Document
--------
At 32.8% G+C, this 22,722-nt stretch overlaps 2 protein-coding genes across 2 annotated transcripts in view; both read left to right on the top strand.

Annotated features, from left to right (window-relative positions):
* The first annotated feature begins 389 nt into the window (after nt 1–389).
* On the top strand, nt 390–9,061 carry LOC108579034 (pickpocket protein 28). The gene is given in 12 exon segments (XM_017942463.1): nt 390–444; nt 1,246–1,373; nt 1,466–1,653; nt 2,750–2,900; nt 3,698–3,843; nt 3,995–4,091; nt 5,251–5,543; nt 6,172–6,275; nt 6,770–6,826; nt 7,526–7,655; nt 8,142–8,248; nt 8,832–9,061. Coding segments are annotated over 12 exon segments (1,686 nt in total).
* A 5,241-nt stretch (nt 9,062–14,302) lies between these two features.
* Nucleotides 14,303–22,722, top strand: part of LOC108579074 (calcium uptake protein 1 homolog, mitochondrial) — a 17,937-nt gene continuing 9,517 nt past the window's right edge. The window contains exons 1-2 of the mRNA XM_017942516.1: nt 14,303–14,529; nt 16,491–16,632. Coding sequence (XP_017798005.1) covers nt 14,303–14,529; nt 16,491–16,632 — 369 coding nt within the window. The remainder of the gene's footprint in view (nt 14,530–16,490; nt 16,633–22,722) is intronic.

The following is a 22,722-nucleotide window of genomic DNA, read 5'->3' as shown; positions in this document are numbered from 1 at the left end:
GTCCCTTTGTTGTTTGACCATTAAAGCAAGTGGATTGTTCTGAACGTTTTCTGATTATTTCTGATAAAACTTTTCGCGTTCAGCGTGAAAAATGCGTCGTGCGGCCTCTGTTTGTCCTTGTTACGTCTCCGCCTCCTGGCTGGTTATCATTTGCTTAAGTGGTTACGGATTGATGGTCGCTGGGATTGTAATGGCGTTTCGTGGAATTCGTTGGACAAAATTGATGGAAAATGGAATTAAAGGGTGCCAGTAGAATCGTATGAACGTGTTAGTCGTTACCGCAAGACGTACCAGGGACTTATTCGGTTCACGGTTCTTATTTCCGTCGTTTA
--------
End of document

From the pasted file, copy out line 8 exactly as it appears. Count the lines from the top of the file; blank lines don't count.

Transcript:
GTCCCTTTGTTGTTTGACCATTAAAGCAAGTGGATTGTTCTGAACGTTTTCTGATTATTTCTGATAAAACTTTTCGCGTTCAGCGTGAAAAATGCGTCGTGCGGCCTCTGTTTGTCCTTGTTACGTCTCCGCCTCCTGGCTGGTTATCATTTGCTTAAGTGGTTACGGATTGATGGTCGCTGGGATTGTAATGGCGTTTCGTGGAATTCGTTGGACAAAATTGATGGAAAATGGAATTAAAGGGTGCCAGTAGAATCGTATGAACGTGTTAGTCGTTACCGCAAGACGTACCAGGGACTTATTCGGTTCACGGTTCTTATTTCCGTCGTTTA